Who’s Making What? A Look at the Highest Paying Privacy Professional Roles

A laptop keyboard surrounded by a note with the words, "Data Protection Officers" a red pen and a cup of coffee in a red mug,


The mean global privacy professional salary in 2021 is $141,000, more than $6,000 higher than in 2019, according to findings from the International Association of Privacy Professionals (IAAP).

It’s been a challenging last 20 months for privacy professionals. Like many other workplace roles. Many jobs were lost due to COVID-19, according to report author and IAPP Senior Westin Research Fellow Müge Fazlioglu, CIPP/US, CIPP/E. Many needed to switch roles or occupations or repurpose their skill set, she added.

“But despite the upheaval, the job market in the field of privacy has remained strong,” Fazlioglu wrote in the report. “Although remote and at home, privacy professionals continue their work, few privacy jobs have been lost and many roles are even better paid today than they were just a year or two ago.”

We’ve investigated some of those privacy roles and the top-earning salaries among privacy leaders today. But first, some insight into what matters for privacy officers today. Of course, it’s a little more than just reading the details of GDPR or CCPA.

What’s Important for Privacy Leaders Today

The chief privacy officer (CPO) or professional leads and accelerates the organization’s drive to use data effectively and responsibly perpetuating the image of the organization as a trusted company, according to digital policy and privacy expert Kristina Podnar. The role requires expertise, she said, in privacy compliance, project management and digital technology.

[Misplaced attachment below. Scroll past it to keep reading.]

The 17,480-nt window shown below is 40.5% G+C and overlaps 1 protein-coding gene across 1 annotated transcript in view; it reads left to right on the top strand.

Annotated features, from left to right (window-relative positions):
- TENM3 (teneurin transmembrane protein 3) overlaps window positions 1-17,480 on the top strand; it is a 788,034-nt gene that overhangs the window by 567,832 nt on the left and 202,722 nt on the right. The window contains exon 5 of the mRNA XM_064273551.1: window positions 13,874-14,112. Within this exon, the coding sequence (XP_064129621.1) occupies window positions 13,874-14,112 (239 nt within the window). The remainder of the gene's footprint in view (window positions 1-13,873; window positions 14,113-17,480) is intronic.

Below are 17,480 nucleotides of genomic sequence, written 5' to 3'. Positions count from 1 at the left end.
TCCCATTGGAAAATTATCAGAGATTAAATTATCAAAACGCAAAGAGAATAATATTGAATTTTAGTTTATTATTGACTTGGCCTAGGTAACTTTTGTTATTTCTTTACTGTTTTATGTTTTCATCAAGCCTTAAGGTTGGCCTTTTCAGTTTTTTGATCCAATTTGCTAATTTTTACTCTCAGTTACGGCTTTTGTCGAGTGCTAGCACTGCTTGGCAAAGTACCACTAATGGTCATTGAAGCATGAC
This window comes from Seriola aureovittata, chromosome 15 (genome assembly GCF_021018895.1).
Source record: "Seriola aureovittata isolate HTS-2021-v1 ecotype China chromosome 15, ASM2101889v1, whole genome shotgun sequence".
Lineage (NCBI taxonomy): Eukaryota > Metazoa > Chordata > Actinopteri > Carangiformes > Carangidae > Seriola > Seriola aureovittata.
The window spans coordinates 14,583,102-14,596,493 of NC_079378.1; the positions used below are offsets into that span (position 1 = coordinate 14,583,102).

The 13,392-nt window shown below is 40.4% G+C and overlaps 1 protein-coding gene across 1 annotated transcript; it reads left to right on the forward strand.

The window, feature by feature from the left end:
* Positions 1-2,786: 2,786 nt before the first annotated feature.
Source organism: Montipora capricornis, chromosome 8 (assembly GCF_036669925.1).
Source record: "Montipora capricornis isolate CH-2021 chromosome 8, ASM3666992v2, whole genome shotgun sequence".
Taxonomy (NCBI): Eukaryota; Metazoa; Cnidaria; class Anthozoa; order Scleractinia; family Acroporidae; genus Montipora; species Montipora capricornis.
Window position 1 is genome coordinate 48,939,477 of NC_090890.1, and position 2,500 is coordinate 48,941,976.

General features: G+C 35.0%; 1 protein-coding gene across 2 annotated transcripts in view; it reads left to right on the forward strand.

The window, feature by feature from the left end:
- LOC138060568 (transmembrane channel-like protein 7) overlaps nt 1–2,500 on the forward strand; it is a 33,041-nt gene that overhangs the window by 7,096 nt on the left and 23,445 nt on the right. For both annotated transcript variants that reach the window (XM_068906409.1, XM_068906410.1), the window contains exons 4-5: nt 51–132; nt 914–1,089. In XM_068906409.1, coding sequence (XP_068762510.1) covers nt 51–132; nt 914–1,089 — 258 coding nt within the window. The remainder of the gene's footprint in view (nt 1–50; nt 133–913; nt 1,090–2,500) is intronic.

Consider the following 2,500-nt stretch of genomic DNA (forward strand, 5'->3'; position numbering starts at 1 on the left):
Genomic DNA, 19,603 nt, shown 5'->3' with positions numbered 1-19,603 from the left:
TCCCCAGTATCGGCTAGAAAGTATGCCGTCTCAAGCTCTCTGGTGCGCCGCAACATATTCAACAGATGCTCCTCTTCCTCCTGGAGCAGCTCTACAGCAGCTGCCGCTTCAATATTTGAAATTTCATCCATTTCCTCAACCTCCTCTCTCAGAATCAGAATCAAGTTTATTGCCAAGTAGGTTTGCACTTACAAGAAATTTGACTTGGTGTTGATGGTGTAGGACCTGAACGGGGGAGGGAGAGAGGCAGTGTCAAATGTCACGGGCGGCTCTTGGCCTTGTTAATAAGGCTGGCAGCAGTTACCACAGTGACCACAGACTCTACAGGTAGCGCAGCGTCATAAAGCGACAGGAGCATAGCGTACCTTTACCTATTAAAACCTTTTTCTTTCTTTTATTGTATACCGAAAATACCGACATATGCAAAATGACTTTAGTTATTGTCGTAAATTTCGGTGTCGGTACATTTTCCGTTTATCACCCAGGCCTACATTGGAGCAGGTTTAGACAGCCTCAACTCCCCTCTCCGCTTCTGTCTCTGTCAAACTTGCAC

“It also requires strong, collaborative relationships with other partners across the enterprise especially in IT, marketing, communications/PR, HR and even facilities,” Podnar added. “Things of any aspect of the organization that collects, manages or produces information about prospects, buyers, consumers, employees, vendors and partners — the CPO needs to work with all of them.”

Usually, the individual filling the CPO or a privacy expert role will develop and lead a privacy program across all business units. According to Podnar, some of responsibilities tend to include:

  • Coordinating with senior management, the compliance office, regional data protection officers (if the organization has them), the chief information security officer, and the auditor’s office to maintain and improve controls, use audits to drive improvements, conduct training (with assistance of HR) and lead vendors with respect to data protection and privacy (procurement needs to be involved obviously).
  • Leading a system for embedding privacy by design into the culture and ensuring adherence to policies for responsible use of data (this ties into compliance program and corporate audit, as well as reporting to the board).
  • Chairing a working group that sets policies for responsible use of data and oversees an effective data governance system. This group is usually a subset of digital policy program.
  • Working with legal or the digital policy steward to stay current in legal requirements, manage risk and implement changes to align with evolving requirements in all markets

Related Article: 4 Ways a Chief Privacy Officer Can Help Your Company

Chief Privacy Officer Makes How Much?

Now, let’s talk turkey. The highest paid privacy professionals continue to be the chief privacy officers, who earned a median salary of $200,000 in 2021, according to data from the IAPP. The IAPP’s 2021 data featured insights from about half (49%) of respondents personally based in the U.S., 22% in the EU, 14% in the U.K., 8% in Canada and the remaining 7% in other countries.